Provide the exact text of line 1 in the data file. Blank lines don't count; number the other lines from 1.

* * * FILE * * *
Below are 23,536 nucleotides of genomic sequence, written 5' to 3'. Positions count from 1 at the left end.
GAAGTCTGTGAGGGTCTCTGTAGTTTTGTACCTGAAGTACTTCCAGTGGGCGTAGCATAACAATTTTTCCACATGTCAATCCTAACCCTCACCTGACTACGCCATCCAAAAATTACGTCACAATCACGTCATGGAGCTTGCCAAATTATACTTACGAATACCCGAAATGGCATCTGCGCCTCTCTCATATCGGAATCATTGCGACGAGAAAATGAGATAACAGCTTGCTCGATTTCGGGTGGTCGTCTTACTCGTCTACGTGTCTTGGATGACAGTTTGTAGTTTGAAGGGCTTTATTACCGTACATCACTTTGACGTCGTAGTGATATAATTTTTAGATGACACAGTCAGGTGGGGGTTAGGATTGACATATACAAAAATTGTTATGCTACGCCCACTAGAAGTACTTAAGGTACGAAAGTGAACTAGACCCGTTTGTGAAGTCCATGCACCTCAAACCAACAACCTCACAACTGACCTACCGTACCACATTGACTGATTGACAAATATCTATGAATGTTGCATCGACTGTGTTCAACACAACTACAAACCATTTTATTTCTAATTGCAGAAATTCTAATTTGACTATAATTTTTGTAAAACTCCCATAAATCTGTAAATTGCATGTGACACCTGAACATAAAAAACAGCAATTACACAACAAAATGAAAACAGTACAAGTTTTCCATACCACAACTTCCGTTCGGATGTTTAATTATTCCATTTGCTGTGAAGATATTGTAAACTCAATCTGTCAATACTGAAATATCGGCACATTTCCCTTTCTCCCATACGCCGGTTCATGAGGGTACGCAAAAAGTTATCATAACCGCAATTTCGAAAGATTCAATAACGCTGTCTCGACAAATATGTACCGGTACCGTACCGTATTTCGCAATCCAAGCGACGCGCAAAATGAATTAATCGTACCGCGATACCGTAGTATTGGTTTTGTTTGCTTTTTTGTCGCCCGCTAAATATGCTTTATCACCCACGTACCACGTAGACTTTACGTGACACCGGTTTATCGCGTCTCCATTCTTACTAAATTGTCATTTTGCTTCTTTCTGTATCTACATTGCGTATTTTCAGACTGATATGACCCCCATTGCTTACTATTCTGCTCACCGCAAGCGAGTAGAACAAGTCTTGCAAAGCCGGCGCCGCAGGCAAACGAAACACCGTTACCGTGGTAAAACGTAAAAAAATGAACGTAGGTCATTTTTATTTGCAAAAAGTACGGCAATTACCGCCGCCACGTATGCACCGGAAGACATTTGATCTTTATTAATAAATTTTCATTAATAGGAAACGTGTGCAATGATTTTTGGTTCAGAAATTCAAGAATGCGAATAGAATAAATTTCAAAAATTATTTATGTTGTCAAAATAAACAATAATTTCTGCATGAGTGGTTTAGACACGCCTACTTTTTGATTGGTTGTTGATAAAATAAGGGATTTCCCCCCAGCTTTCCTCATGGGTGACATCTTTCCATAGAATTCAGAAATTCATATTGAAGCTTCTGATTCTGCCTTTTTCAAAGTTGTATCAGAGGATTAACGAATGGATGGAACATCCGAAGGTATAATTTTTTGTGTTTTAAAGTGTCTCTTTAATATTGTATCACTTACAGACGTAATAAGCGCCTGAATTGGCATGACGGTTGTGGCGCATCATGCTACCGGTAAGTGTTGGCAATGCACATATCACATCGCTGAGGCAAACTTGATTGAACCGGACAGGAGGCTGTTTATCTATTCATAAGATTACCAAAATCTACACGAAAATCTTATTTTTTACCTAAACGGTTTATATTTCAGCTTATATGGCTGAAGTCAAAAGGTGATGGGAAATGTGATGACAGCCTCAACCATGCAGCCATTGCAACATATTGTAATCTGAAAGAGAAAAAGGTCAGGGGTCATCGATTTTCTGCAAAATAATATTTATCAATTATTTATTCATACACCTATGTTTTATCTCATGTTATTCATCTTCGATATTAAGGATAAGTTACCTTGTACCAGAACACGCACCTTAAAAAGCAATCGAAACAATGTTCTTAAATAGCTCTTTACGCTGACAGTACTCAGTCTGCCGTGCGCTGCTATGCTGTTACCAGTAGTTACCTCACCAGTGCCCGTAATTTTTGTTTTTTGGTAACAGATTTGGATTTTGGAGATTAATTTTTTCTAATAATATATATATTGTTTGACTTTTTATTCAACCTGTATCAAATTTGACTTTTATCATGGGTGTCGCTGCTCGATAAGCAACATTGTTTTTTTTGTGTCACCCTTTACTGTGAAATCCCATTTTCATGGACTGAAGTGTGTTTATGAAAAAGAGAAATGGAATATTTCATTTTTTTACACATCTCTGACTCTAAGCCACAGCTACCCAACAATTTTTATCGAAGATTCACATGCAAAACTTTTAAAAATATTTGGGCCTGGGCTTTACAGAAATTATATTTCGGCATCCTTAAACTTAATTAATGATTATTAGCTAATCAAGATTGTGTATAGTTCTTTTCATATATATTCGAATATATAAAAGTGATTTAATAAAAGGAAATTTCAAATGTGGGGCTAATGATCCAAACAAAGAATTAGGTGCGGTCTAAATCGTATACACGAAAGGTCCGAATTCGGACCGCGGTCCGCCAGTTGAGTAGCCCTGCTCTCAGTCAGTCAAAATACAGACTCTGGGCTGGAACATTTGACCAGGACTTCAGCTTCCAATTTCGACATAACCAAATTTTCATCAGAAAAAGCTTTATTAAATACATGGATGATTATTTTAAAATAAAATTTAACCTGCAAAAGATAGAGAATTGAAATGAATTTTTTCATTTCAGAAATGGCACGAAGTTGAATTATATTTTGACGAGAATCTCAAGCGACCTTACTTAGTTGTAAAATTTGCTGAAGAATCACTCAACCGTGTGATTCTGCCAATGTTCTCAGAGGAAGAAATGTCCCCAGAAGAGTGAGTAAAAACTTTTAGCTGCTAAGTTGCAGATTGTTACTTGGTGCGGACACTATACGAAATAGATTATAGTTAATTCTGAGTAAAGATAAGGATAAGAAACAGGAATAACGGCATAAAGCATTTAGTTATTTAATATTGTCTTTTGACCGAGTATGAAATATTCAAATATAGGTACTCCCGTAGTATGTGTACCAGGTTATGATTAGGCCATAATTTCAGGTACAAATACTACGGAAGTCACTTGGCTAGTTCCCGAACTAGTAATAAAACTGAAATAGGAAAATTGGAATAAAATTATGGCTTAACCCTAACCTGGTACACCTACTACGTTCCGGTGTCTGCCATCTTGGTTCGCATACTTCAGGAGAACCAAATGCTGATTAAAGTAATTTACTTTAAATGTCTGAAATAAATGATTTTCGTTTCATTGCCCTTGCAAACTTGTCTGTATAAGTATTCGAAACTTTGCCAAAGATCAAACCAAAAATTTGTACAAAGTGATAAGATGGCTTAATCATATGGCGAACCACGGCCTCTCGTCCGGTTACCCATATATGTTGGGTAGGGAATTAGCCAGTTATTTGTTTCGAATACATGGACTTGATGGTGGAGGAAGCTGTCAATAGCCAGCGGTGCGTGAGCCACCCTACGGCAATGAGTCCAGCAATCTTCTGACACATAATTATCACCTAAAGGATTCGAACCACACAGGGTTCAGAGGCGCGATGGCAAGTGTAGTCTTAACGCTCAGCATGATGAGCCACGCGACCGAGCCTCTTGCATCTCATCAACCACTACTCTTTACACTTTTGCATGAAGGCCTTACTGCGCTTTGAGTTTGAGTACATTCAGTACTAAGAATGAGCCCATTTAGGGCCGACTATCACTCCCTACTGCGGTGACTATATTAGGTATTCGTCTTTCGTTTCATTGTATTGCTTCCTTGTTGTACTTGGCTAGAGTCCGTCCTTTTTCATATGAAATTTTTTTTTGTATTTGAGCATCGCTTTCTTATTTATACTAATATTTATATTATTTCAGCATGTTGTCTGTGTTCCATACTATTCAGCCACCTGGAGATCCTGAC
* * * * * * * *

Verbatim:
Below are 23,536 nucleotides of genomic sequence, written 5' to 3'. Positions count from 1 at the left end.